2.4 Development of interview schedule
An interview schedule was designed based on the objectives of the study for data collection, which included all the scales. The content validity of the schedule was established by the experts from JAU, NRCG,GSAD. The schedule was translated to gujarati language taking due care not to loose any information. The schedule was pre-tested on 40, non-sampled respondents and necessary modifications were made. Data were collected through personal interviews of the respondents.
Descriptive statistics such as percentage (%), mean, standard deviation, and frequency (f) were calculated. Spearman's product moment correlation and stepwise regression were estimated. Davis conventions (Joe & Heather, 2003) were used to ascertain the magnitude of relationship of correlation.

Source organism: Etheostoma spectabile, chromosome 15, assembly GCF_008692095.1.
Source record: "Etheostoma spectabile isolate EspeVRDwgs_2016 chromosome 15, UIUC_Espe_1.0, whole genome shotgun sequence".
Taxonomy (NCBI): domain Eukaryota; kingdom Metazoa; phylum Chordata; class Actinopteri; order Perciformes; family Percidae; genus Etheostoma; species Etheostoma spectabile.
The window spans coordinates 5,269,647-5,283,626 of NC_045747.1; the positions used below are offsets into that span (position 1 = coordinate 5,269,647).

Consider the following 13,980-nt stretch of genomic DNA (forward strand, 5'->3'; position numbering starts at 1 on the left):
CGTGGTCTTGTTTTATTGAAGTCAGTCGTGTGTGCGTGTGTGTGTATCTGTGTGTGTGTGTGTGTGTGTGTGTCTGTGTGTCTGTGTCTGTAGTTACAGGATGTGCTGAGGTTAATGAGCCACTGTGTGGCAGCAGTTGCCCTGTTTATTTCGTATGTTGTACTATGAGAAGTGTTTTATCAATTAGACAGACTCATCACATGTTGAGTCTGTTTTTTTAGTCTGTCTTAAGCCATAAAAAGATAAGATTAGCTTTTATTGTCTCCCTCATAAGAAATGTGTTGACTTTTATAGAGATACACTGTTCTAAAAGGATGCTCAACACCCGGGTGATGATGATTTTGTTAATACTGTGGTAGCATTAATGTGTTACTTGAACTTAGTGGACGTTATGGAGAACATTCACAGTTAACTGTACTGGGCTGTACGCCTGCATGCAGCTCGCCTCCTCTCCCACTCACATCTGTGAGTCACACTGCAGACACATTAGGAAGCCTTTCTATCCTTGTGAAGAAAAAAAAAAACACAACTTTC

3.1 Extent of adoption gap of AMPG
It was observed from Table 1 that 60% of the sampled farmers were in high and very high AG category indicating low adoption of the recommended AMPG. This can be attributed to the fact, that the market has neither rejected contaminated produce, nor provided incentives to contamination free produce. There was no hindrance for the sale of contaminated groundnut in the local markets, as there was no resistance from the ultimate consumers of groundnut. This was due to the lack of awareness on the part of both farmers and consumers on the ill-affects of consumption of aflatoxin contaminated groundnuts.
3.2 Practice-wise adoption gap